As I write these lines, innocent civilians are killed or threatened by rulers, warlords, or other groups throughout the world. As some of you know, for many years I have argued that humanitarian intervention (the use of force to save lives in such situations) is sometimes permissible. A standard libertarian objection is that a government should not force people to subsidize wars in defense of others (these objectors may or may not think that a government can force people to subsidize wars in self-defense).
Here’s a reply to the objection: those private citizens who wish to save lives in other nations should themselves hire professional soldiers (mercenaries) to do the job. In that way, rescuers internalize the costs of their humanitarian impulses. No standing army or conscription is needed, and citizens cannot possibly object to humanitarians putting their money where their mouth is.
My proposal involves filibusters and mercenaries. Filibusters are persons who wage unauthorized wars -that is, unauthorized by the state. Mercenaries are persons who offer military services for a price. So, I suggest that filibusters (who are private persons) can hire mercenaries (who are also private persons) to put an end to massive crimes in other states. Take them in turn.
1) As indicated, filibusters are persons who wage unauthorized wars. Under traditional just war theory, private wars are impermissible. Here is St. Thomas Aquinas: “It does not pertain to a private person to declare war, because he can prosecute his rights at the tribunal of his superior; similarly, it does not pertain to a private person to summon the people together.” (Political Writings, Cambridge U. P., 240) Just as the government is in charge of punishing criminals within the state, so it is in charge, as Aquinas says, of using “the sword of war” to protect the state from foreign enemies. The idea, then, is that the state has the monopoly of both domestic and external force. Starting a private war usurps that monopoly.
But why can’t private persons organize themselves and travel to a territory to help victims of genocide? Such initiatives will solve a pervasive problem in the justification of war: the state’s forcing unwilling citizens to participate in or subsidize a humanitarian intervention. There is sense in the common say: “Do you care about the Congo victims? By all means, organize your own army and intervene there on your dime!” (In fact, a good deal of the hate mail I receive starts exactly like that). The filibuster does not impose on others the costs of intervention. It is no answer to say that in today’s world private wars are unrealistic and unfeasible and the state is the only entity capable of starting a humanitarian intervention. The issue is why, assuming some wars are just, filibustering should be prohibited as a matter of principle.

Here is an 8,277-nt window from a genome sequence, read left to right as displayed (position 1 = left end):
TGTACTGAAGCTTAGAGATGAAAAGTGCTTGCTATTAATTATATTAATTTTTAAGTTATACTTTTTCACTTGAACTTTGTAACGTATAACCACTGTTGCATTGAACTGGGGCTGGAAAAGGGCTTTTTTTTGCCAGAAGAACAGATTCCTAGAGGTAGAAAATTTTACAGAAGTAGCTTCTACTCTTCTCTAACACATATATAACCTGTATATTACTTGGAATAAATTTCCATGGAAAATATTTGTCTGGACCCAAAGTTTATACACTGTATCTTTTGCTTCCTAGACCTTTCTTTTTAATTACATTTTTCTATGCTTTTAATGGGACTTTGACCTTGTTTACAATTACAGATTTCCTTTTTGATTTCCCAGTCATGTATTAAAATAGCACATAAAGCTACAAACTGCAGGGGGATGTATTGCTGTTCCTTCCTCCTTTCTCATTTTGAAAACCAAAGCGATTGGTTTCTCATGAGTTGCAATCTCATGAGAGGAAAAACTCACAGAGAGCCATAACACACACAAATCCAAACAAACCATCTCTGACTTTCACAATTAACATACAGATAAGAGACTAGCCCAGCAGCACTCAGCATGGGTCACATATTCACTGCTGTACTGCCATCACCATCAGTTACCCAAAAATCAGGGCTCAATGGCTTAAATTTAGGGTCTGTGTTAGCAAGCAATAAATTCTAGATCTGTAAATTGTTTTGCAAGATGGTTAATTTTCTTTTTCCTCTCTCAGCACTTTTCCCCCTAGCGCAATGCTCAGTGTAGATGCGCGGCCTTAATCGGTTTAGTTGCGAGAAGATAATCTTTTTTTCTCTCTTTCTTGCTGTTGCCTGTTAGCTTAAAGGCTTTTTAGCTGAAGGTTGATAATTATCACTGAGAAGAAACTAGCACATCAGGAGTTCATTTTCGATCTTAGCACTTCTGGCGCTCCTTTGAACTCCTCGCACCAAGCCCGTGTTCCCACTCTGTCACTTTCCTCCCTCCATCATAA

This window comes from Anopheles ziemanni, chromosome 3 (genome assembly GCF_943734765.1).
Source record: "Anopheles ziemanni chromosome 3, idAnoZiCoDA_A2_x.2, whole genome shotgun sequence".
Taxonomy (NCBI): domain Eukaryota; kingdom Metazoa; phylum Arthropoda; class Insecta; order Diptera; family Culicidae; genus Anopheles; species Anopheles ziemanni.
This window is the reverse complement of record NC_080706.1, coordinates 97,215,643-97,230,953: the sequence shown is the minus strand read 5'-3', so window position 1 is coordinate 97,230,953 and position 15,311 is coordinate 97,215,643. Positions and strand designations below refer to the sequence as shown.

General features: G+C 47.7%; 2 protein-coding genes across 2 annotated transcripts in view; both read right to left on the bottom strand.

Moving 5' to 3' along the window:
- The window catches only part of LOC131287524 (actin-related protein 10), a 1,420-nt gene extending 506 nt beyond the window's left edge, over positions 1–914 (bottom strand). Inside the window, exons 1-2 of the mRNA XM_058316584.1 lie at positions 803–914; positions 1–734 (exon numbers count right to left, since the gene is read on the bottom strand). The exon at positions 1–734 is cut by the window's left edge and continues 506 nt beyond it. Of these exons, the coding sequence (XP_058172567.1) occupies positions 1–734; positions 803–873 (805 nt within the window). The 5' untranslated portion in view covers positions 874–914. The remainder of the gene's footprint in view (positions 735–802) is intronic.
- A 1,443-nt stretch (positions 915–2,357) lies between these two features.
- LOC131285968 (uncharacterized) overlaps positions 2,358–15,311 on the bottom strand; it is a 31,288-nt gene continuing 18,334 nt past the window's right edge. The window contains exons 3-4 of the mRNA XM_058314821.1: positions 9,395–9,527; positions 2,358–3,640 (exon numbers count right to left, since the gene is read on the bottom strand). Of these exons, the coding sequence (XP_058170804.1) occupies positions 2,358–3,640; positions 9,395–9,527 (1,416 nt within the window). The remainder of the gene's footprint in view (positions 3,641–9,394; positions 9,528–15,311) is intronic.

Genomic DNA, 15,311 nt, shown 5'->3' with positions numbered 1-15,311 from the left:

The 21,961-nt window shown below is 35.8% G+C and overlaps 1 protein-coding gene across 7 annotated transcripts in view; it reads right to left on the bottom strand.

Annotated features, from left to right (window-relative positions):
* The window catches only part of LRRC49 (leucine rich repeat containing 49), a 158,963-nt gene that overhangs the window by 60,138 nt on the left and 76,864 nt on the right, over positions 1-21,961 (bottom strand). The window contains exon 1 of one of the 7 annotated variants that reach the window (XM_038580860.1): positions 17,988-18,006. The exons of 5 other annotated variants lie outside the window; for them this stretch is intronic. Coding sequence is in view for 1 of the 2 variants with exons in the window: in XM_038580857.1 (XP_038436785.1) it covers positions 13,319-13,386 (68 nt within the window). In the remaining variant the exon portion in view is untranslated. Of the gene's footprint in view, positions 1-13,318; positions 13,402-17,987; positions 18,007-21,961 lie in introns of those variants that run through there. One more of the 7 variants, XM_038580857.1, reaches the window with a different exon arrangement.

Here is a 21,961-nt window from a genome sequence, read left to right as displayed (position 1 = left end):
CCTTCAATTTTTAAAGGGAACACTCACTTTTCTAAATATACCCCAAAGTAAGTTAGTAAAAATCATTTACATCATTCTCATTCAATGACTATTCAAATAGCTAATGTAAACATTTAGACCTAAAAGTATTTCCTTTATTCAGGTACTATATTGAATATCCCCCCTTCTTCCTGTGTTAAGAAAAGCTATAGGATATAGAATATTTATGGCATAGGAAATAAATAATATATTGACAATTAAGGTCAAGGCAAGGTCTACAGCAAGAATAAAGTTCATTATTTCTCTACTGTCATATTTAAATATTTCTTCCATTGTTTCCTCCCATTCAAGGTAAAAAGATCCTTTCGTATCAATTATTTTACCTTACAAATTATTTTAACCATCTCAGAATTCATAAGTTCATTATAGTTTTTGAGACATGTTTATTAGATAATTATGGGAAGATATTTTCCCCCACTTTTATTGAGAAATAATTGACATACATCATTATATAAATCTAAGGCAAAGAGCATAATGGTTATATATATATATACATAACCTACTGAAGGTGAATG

Filibustering, of course, is not well regarded by international law, which makes governments liable for any military operation. But this is just more evidence that international law overprotects governments. A justified war is a form of justified defensive action (humanitarian intervention is also defensive action, an action in defense of persons). The requirement that actions by individuals in defense of people in foreign territories should be authorized by the state of which those individuals are nationals is, I think, arbitrary. If anything, the requirement that only the state can initiate war makes even less sense in humanitarian intervention. For in that case, the defensive action by filibusters on behalf of foreigners occurs outside the jurisdiction of the state of which the filibusters are nationals. In national self-defense, the state arguably has authority in its territory to lead and coordinate the defensive war. But that authority does not reach those who fight to save others in foreign lands. The idea that the state is the only entity that can or should start a war is just another statist prejudice.
Filibusters can be billionaires imbued with the desire to rescue victims of genocide, or grass-roots organizations that crowd-fund humanitarian military efforts through small donations from many like-minded people.
2) Mercenaries are private entrepreneurs who offer military services. As long as they have existed (since Antiquity) they have been despised by governments, scholars, and the general public.
However, an unprejudiced look reveals that most of the reasons for this hostility are questionable. It is argued that because killing for money is morally wrong, it is impermissible to hire people who do that. But surely enlisted soldiers kill for money too: it is their profession. Arguably, enlisted soldiers risk their lives not only for love of country but also for solidarity with comrades. If this is true, then it seems equally true of mercenaries, who presumably take pride in what they do and feel solidarity for their comrades also. Monetary compensation is one element in a richer range of motives, many of which are self-interested. Enlisted soldiers receive salary, benefits, prestige, and social esteem. All of these motives are self-interested, yet a romantic tradition has emphasized the honor and glory of fighting for one’s country –I call it the Patriotic Prejudice. Because this altruistic motive seems to be lacking in mercenaries, they are supposed to be bad people. But once we disaggregate motivation in both cases and we see the Patriotic Prejudice for what it is, the two cases do not seem that different.
This proposal is only partly tongue-in-cheek. I think that the only reason why it sounds so ludicrous is that we have been indoctrinated with the idea that only nations can wage honorable wars. I conjecture that for centuries rulers have peddled the Patriotic Prejudice to motivate subjects to give their lives for the rulers’ benefit.